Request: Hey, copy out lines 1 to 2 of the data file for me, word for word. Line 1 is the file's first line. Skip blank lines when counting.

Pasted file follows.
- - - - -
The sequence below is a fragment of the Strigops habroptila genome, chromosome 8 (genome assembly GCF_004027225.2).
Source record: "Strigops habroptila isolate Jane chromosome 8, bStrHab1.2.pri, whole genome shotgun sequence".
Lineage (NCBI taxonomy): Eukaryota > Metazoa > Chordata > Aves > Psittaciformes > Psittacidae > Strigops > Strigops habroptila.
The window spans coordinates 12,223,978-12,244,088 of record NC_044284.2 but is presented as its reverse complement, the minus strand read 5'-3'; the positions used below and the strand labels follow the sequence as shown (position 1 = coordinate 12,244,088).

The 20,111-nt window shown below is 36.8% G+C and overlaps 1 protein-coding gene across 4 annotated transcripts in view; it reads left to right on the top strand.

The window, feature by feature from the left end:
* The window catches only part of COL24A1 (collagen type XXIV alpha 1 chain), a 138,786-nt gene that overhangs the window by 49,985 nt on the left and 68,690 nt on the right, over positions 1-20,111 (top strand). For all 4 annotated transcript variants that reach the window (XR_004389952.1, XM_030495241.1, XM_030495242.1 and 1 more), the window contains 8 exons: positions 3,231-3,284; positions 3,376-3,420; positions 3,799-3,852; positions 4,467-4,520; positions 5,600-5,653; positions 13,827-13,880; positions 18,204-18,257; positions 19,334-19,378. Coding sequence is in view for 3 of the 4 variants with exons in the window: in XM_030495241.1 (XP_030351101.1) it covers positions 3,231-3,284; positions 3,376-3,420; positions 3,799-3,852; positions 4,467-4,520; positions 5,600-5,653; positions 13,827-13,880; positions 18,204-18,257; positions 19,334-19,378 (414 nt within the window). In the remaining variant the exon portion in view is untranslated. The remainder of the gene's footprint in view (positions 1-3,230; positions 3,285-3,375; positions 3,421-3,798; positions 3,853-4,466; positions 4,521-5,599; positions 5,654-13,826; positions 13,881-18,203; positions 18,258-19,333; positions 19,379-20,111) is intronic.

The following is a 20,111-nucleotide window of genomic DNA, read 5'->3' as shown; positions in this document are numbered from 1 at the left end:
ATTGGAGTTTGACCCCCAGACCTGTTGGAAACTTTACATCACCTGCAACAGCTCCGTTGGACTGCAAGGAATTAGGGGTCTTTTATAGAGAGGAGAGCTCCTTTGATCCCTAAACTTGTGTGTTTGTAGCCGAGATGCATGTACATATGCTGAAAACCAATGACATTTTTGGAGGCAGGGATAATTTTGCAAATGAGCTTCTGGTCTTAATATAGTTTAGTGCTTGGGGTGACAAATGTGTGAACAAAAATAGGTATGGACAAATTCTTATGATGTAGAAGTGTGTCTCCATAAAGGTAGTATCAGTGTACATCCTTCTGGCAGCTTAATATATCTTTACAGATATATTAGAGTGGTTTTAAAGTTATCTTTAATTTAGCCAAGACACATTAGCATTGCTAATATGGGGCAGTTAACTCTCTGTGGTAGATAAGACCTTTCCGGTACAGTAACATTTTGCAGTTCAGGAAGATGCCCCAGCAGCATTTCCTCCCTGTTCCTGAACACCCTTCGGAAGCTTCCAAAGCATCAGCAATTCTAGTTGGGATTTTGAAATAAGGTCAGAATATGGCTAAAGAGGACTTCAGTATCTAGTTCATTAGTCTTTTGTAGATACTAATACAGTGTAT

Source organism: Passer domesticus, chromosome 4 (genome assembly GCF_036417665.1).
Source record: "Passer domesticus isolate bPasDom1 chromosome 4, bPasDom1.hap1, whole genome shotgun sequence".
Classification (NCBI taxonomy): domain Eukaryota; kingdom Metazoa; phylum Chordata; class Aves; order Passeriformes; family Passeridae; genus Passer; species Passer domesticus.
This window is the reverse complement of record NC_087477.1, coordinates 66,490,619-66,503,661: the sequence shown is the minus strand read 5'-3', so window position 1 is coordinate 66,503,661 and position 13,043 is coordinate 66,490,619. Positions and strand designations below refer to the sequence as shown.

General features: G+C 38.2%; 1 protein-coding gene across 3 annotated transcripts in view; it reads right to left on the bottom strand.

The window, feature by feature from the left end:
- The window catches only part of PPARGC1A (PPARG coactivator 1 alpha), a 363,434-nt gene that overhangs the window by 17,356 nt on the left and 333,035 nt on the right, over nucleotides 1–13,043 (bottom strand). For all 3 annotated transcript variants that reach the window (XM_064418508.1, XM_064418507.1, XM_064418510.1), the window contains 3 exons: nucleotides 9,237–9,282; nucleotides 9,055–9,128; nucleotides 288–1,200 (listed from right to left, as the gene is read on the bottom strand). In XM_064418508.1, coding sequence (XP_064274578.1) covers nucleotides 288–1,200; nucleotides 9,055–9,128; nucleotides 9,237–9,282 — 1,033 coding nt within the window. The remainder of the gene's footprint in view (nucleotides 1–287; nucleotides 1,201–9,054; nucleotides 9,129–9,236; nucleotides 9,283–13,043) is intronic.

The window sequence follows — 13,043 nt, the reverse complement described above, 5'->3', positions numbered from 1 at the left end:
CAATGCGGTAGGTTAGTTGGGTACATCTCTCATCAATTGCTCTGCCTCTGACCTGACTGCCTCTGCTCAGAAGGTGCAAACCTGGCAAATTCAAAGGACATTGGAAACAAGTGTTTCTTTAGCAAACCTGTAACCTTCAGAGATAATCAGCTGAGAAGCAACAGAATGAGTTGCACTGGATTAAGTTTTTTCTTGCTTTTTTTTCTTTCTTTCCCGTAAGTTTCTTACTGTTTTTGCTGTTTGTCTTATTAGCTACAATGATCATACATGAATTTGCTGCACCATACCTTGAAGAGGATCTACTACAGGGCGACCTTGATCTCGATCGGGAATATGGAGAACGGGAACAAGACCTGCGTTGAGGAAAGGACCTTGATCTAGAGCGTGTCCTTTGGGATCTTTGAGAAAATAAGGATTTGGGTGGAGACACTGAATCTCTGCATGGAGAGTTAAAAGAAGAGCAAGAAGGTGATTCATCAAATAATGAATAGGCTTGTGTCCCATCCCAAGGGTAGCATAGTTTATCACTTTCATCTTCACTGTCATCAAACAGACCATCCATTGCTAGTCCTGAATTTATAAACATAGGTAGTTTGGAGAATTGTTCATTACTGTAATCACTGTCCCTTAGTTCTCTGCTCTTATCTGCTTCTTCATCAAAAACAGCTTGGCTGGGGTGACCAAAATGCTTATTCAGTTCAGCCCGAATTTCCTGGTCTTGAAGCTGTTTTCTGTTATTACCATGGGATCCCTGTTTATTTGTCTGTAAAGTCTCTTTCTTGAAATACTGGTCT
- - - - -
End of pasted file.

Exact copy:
The sequence below is a fragment of the Strigops habroptila genome, chromosome 8 (genome assembly GCF_004027225.2).
Source record: "Strigops habroptila isolate Jane chromosome 8, bStrHab1.2.pri, whole genome shotgun sequence".